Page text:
Client Says State’s Medical Transportation Contractor Is Unreliable - NBC Connecticut

Client Says State’s Medical Transportation Contractor Is Unreliable

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    NEWSLETTERS

    Patient Has Problems With Medical Transport Company

    Thomas Baird, of New Britain, who is paralyzed from the chest down, says the state's new contractor for medical transportation isn't dependable.

    (Published Tuesday, March 20, 2018)

    Thomas Baird is in a wheelchair and depends on a company that has a state contract to get him to his medical appointments. In January, a new company took over to provide the service and the New Britain man said the service has not been reliable since and he’s missed appointments because of it. 

    In 2016, Baird nearly died in the devastating car crash that paralyzed him from the chest down. 

    “I was in a coma for two months and when I woke up, you know, I was freaking out,” Baird said. “One day, I was walking and the next day, I’m in a wheelchair.” 

    He relies on Veyo, the state’s contracted medical transportation company, to get him to medical appointments, but he said the service isn’t dependable. 

    “The last three months has just been hectic. I’ve missed 10 appointments,” he said. 

    Veyo provides non-emergency medical transportation to Medicaid patients under a contract with the State of Connecticut and Baird is one of five people who have reached out to NBC Connecticut Responds with concerns about the service. 

    In January, the San Diego-based company took over the service and Baird said that in the months since that happened he’s waited for hours, missed appointments and has been stranded at the doctor’s office. 

    “I’m already dealing with my injury and then to be dealing with these people that can’t get their stuff together yet,” Baird said. 

    While meeting with NBC Connecticut Responds, Baird called to check on his reservation and the woman at the call center apologized and said she would have to set up another ride because they couldn’t locate his confirmation in the system.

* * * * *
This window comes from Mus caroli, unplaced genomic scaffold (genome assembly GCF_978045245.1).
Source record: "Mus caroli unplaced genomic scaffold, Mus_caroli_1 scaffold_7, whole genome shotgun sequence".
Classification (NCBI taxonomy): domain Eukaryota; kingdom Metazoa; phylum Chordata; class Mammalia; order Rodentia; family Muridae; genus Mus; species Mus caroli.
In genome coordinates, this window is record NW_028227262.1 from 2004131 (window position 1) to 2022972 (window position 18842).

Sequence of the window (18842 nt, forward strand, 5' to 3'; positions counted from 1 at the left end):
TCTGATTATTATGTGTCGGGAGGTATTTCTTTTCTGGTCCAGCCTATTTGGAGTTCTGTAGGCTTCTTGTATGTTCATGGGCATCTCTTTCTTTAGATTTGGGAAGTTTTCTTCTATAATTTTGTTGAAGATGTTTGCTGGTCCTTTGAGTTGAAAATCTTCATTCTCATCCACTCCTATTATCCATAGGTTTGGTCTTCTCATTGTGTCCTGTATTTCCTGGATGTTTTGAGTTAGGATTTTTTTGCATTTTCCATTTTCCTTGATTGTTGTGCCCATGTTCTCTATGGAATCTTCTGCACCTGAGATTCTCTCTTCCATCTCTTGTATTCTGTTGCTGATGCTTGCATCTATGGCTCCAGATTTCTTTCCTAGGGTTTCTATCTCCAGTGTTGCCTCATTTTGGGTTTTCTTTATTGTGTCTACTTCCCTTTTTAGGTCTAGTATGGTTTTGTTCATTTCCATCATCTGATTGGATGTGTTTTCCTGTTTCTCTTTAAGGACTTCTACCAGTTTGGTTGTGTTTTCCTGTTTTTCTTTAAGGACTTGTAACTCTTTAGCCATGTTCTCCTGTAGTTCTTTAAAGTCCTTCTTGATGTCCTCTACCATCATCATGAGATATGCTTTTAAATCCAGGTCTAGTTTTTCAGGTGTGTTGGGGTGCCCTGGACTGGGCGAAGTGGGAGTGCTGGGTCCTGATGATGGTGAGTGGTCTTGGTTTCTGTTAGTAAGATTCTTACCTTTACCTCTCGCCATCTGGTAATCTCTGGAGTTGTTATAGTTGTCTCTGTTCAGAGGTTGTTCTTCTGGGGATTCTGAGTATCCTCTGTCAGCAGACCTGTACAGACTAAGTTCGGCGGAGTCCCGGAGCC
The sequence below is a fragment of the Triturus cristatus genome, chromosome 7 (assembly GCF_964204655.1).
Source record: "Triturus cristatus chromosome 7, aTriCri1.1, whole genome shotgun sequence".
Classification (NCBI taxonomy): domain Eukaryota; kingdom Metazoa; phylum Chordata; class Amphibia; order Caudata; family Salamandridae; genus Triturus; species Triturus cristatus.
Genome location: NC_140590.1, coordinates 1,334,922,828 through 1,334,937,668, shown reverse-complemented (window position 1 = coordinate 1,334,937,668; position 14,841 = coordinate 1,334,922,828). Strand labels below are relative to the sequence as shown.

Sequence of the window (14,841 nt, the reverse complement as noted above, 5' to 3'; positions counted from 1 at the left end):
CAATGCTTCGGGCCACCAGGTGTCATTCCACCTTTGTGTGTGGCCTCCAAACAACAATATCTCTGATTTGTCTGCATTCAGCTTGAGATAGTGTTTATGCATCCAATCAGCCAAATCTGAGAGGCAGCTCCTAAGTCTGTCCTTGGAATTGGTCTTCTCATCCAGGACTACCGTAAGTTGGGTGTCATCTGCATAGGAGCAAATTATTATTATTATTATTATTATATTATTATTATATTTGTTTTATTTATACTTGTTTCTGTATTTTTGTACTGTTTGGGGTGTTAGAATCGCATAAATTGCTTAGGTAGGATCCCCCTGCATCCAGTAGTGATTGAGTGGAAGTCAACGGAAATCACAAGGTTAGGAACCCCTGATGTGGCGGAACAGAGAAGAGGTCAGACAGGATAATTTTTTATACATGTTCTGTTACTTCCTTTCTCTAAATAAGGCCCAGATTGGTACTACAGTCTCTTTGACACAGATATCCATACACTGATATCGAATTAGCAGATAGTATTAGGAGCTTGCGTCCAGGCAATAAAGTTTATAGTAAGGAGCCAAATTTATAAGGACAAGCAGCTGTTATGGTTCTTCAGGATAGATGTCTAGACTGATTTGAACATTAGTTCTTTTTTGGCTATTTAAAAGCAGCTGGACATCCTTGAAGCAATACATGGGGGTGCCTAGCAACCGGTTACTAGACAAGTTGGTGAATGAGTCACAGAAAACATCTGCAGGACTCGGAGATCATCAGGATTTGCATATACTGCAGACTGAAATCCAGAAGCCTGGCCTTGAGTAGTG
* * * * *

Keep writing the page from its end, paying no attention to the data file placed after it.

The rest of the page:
Baird said the driver never showed up that day. 

    After several days of not getting the service, a Veyo vehicle finally did arrive. 

    A spokesperson with Veyo wouldn’t comment on this specific case because of privacy laws, but the company told NBC Connecticut Responds:

    “Delays can be caused by a variety of different reasons including provider capacity, vehicle breakdowns, misinformation from the requesting party, weather, traffic, etc. Our approach to managing NEMT has a proven 97.1% on-time rate. As you may know, traditional NEMT brokers typically have struggled historically to achieve a 90-95% on-time rate. Fortunately, we have successfully completed over half a million trips in the state of Connecticut and we continue to complete over 14,000 trips a day.” 

    Veyo said it will never stop working to improve all aspects of its service and the company has submitted a Corrective Action plan to state leaders following a series of meetings to address the public’s concerns. 

    In the meantime, Veyo encourages all NEMT patients to call the Veyo call center if they have questions about a ride or if a ride has not shown.